NEW YORK — Boston Celtics star Jaylen Brown, who tested positive for COVID-19 on Oct. 8, will be in the starting lineup for Wednesday’s opener against the New York Knicks, coach Ime Udoka said.
Brown, who had been listed as questionable on Tuesday afternoon, said he had “some mild symptoms for the most part,” including some breathing issues that he used meditation to navigate through.
“The most concerning was my breathing,” Brown said. “I had to really focus to get my breathing kind of back to normal. … But the more I focused on it, the better I was able to gain more efficiency in it.”
Brown said the Celtics have provided an inhaler for him to use if he needs it, but he hopes it won’t be necessary.
“I feel pretty good for the most part,” Brown said. “Just coming off being in quarantine and ramping the intensity level, there’s obviously concerns, risk of injury and things like that. Some of the coaches are concerned it might be too soon, just because this is the NBA.”
Center Al Horford, who also tested positive for COVID-19, will be out for Wednesday’s game. Udoka gave no timeline for his return other than that Horford was doing well physically and that Grant Williams would start alongside Tatum, Brown, Marcus Smart and Robert Williams.
While former teammate Kemba Walker will be on the opposing side for the Knicks, Brown said he and Jayson Tatum are ready to take on the challenge of leading the franchise back to the top of the Eastern Conference.
“Absolutely,” Brown said. “It puts a smile on my face. I’ve never been somebody to back down from a challenge in my entire life, [as] my mom would tell you. And Jayson carries that same energy.
“So we might not be screaming from the mountaintops, but we absolutely appreciate and are grateful to be in that position, and are excited to navigate being in this position, taking it head on.”
It was an offseason of change in Boston. Danny Ainge, the team’s longtime president of basketball operations, stepped down from his job and was replaced by Brad Stevens, the team’s longtime coach. In the following few weeks, Stevens traded Walker in a deal that brought back Horford, and he hired Udoka to be the new coach.
All of those moves were predicated around building the franchise around Brown and Tatum, the team’s star wing tandem that, the Celtics would argue, rivals any pairing in the league.
Brown said he’s excited to see how he and his teammates can navigate the opening weeks of the season.
“How we handle adversity — I’m looking forward to those moments,” Brown said. “Because obviously Celtics fans, writers and media want us to come out and just dominate and be the best team of all time. But we’ve still got some things to work on and work through, and I’m excited to navigate winds — to be a voice in guys’ ears because I’ve seen it, I’ve been through it. To continue to persevere, to be positive.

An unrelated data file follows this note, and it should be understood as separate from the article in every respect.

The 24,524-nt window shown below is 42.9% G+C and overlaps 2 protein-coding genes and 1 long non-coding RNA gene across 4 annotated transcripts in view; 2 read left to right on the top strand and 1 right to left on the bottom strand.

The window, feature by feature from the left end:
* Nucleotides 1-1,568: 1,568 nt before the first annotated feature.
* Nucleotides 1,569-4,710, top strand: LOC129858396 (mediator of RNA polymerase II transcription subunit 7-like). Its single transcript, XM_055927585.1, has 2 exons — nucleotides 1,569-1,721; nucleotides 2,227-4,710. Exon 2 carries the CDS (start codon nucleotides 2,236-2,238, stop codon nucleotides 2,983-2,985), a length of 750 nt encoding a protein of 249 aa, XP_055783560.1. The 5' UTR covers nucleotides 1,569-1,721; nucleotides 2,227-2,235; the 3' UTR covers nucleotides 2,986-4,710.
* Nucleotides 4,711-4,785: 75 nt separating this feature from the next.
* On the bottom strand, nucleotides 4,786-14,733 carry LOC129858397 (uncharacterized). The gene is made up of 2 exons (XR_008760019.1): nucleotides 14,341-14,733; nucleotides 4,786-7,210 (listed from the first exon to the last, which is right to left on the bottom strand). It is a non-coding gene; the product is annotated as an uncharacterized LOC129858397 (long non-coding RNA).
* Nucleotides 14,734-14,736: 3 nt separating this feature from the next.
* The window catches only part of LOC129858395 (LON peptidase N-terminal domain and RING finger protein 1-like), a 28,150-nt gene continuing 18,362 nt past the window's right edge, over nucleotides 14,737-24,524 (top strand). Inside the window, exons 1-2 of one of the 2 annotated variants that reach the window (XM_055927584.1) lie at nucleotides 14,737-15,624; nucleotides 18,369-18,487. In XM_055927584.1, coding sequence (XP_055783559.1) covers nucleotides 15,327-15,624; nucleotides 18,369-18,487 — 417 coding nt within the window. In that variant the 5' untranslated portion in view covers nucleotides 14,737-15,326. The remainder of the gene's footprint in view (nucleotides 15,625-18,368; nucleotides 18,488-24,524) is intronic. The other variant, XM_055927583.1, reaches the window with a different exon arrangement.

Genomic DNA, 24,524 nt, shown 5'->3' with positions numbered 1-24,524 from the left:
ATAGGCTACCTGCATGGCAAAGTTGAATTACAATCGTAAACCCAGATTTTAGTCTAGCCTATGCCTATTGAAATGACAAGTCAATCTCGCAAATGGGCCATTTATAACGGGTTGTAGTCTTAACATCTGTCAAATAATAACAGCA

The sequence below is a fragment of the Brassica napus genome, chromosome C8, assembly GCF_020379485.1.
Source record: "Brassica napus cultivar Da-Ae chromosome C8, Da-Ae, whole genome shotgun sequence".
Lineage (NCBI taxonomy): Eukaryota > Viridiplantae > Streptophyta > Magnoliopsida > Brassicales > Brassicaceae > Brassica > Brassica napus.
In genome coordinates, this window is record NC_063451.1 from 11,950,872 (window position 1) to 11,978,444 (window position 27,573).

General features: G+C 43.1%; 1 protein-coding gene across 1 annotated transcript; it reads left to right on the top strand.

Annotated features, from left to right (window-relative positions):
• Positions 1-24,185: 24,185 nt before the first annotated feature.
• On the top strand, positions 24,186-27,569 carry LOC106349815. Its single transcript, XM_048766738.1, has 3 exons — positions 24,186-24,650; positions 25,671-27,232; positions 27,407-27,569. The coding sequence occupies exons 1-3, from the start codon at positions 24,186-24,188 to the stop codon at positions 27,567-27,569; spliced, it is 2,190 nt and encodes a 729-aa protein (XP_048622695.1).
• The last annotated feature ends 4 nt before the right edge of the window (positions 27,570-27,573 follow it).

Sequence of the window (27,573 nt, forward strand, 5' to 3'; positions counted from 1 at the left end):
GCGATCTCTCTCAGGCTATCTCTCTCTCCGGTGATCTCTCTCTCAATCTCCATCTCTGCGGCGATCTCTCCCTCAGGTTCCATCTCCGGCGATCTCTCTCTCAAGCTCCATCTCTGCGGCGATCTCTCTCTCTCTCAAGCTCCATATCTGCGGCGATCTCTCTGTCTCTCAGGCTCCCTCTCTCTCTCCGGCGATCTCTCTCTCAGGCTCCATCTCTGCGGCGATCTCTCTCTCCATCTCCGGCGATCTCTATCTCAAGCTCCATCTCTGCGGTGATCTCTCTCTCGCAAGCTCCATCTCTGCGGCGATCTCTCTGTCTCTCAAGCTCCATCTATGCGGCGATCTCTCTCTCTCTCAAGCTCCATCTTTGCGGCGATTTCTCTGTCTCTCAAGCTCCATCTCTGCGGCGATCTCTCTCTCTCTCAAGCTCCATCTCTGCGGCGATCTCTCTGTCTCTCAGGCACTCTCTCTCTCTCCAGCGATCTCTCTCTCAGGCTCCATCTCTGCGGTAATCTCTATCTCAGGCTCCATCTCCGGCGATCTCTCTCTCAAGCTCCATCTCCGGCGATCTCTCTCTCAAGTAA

“It’s a long season, man. We’ve just got to play the games regardless of what the hype is on paper or what people are talking about. We’ll just focus on coming in every day, doing your job, setting our instincts on defense and let things kind of fall from there.”
Brown expressed appreciation for the time he spent with Walker in Boston, and said he learned a lot from watching Walker’s pick-and-roll “wizardry.”
Brown also pushed back when asked why things “didn’t work” with the Celtics and Walker, who was traded just two years after signing a max contract as a free agent.
“I think that’s subjective,” Brown said. “I think it did work. Injuries had a lot to do with it. We went to the Eastern Conference Finals with Kemba, a couple of games away from going to the Finals, couple of plays away from going to the Finals.
“… So that’s subjective. I think it did work, I think we did mesh, and while I think we didn’t necessarily achieve what we wanted to, I don’t think that’s on him. I don’t think it was because of him. I really don’t.”
As for Udoka, the new coach said he didn’t have any particular emotions about his first official NBA game. He said he slept fine Tuesday night, and that this is a lot simpler than playing in games was.
“I think maybe to my staff, they’re probably surprised or whatever, but it is what it is,” Udoka said with a laugh. “I guess my playing career and I’ve been through a lot as a player, was way harder than this. So that kind of prepared me for it. But being in Philly and Brooklyn [as an assistant coach] the last few years, I think it’s prepared me for a lot of different situations, and so that’s just been always been my mindset anyway.”